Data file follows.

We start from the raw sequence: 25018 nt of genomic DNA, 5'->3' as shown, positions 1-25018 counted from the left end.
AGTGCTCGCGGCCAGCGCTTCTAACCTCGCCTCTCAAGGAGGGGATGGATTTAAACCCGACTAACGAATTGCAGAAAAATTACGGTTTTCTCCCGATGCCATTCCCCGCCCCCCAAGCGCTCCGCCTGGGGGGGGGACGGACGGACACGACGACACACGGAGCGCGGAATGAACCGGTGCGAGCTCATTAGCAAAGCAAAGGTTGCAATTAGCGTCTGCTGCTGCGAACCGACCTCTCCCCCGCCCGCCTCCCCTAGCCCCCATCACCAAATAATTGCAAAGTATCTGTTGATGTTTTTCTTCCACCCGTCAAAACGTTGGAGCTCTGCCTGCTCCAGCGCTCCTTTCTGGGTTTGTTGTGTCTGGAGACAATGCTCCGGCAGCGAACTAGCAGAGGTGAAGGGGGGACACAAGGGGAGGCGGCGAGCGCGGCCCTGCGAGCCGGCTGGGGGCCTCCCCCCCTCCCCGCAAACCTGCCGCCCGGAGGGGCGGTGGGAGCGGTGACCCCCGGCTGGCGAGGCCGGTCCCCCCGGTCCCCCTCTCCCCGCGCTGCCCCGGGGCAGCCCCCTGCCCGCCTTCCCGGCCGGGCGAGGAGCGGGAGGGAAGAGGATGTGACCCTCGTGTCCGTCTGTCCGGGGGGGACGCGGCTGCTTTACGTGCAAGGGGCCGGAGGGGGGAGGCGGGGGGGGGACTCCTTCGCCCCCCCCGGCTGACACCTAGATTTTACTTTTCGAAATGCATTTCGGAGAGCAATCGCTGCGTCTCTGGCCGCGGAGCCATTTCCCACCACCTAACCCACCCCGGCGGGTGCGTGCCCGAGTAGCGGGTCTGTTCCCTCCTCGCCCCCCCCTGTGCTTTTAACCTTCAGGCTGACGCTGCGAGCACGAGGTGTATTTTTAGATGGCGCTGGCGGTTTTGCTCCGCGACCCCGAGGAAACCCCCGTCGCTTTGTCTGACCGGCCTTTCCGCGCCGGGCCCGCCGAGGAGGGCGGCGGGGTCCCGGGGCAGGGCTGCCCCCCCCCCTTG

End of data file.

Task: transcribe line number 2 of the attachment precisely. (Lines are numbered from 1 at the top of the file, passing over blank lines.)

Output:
AGTGCTCGCGGCCAGCGCTTCTAACCTCGCCTCTCAAGGAGGGGATGGATTTAAACCCGACTAACGAATTGCAGAAAAATTACGGTTTTCTCCCGATGCCATTCCCCGCCCCCCAAGCGCTCCGCCTGGGGGGGGGACGGACGGACACGACGACACACGGAGCGCGGAATGAACCGGTGCGAGCTCATTAGCAAAGCAAAGGTTGCAATTAGCGTCTGCTGCTGCGAACCGACCTCTCCCCCGCCCGCCTCCCCTAGCCCCCATCACCAAATAATTGCAAAGTATCTGTTGATGTTTTTCTTCCACCCGTCAAAACGTTGGAGCTCTGCCTGCTCCAGCGCTCCTTTCTGGGTTTGTTGTGTCTGGAGACAATGCTCCGGCAGCGAACTAGCAGAGGTGAAGGGGGGACACAAGGGGAGGCGGCGAGCGCGGCCCTGCGAGCCGGCTGGGGGCCTCCCCCCCTCCCCGCAAACCTGCCGCCCGGAGGGGCGGTGGGAGCGGTGACCCCCGGCTGGCGAGGCCGGTCCCCCCGGTCCCCCTCTCCCCGCGCTGCCCCGGGGCAGCCCCCTGCCCGCCTTCCCGGCCGGGCGAGGAGCGGGAGGGAAGAGGATGTGACCCTCGTGTCCGTCTGTCCGGGGGGGACGCGGCTGCTTTACGTGCAAGGGGCCGGAGGGGGGAGGCGGGGGGGGGACTCCTTCGCCCCCCCCGGCTGACACCTAGATTTTACTTTTCGAAATGCATTTCGGAGAGCAATCGCTGCGTCTCTGGCCGCGGAGCCATTTCCCACCACCTAACCCACCCCGGCGGGTGCGTGCCCGAGTAGCGGGTCTGTTCCCTCCTCGCCCCCCCCTGTGCTTTTAACCTTCAGGCTGACGCTGCGAGCACGAGGTGTATTTTTAGATGGCGCTGGCGGTTTTGCTCCGCGACCCCGAGGAAACCCCCGTCGCTTTGTCTGACCGGCCTTTCCGCGCCGGGCCCGCCGAGGAGGGCGGCGGGGTCCCGGGGCAGGGCTGCCCCCCCCCCTTG